The use of a small-volume phlebotomy tube (SVPT) versus conventional-volume phlebotomy tube (CVPT) has led to a decrease in daily blood loss. Blood loss due to phlebotomy can lead ultimately to decreased rates of anemia and blood transfusions, which can be important in the critically ill patient.
We compared SVPT vs CVPT retrospectively in critically ill adult patients age ≥18 years admitted to a surgical intensive care unit for ≥48 hours. CVPT were evaluated from January 2011 to May 2011 and SVPT from June 2012 to October 2012.
Amount of blood drawn for laboratory tests and transfusions were evaluated in 248 patients (116 SVPT vs 132 CVPT). When compared with CVPT, total blood volume removed (mean ± SD) with SVPT was less overall, 174 ± 182 mL vs 299 ± 355 mL, P = .001. Daily blood draws also were less, 22.5 ± 17.3 mL vs 31.7 ± 15.5 mL, P < .001. The units of packed red blood cells given were not significant, 4.4 ± 3.6 units vs 6.0 ± 8.2 units, P = .16.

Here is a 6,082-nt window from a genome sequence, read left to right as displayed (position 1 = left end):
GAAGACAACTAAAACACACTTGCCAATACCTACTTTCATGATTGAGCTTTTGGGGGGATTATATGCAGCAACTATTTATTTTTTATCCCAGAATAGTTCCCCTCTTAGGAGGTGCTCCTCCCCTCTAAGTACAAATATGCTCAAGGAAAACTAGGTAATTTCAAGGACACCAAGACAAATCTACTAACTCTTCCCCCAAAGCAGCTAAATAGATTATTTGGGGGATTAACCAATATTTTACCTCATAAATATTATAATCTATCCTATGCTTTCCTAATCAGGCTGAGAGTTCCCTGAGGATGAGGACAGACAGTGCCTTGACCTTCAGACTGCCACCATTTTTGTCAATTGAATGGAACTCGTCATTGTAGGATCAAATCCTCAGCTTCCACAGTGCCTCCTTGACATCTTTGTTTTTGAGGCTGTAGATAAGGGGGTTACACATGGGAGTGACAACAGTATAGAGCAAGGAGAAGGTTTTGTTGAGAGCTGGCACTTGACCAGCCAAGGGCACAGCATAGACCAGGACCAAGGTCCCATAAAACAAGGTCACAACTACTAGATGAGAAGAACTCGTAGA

The use of SVPT blood sampling led to a decreased amount of blood drawn. Strategies that use SVPT in a larger cohort also may decrease the number of transfusions in selected patients. Every effort should be made to use SVPT.
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